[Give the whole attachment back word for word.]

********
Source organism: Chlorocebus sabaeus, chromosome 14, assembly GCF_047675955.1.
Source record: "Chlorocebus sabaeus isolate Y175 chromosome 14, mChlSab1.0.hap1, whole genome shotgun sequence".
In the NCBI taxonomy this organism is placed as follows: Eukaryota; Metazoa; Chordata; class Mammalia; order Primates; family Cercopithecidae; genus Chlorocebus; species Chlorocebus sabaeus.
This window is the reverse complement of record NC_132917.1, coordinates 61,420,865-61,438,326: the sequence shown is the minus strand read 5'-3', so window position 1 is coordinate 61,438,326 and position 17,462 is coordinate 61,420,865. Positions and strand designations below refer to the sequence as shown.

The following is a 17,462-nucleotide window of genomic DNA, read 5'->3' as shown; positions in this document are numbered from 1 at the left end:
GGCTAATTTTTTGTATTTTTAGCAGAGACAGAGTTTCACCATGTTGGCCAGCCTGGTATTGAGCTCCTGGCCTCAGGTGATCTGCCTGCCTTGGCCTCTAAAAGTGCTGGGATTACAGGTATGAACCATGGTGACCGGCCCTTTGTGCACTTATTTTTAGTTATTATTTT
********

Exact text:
Source organism: Chlorocebus sabaeus, chromosome 14, assembly GCF_047675955.1.
Source record: "Chlorocebus sabaeus isolate Y175 chromosome 14, mChlSab1.0.hap1, whole genome shotgun sequence".
In the NCBI taxonomy this organism is placed as follows: Eukaryota; Metazoa; Chordata; class Mammalia; order Primates; family Cercopithecidae; genus Chlorocebus; species Chlorocebus sabaeus.
This window is the reverse complement of record NC_132917.1, coordinates 61,420,865-61,438,326: the sequence shown is the minus strand read 5'-3', so window position 1 is coordinate 61,438,326 and position 17,462 is coordinate 61,420,865. Positions and strand designations below refer to the sequence as shown.

The following is a 17,462-nucleotide window of genomic DNA, read 5'->3' as shown; positions in this document are numbered from 1 at the left end:
GGCTAATTTTTTGTATTTTTAGCAGAGACAGAGTTTCACCATGTTGGCCAGCCTGGTATTGAGCTCCTGGCCTCAGGTGATCTGCCTGCCTTGGCCTCTAAAAGTGCTGGGATTACAGGTATGAACCATGGTGACCGGCCCTTTGTGCACTTATTTTTAGTTATTATTTT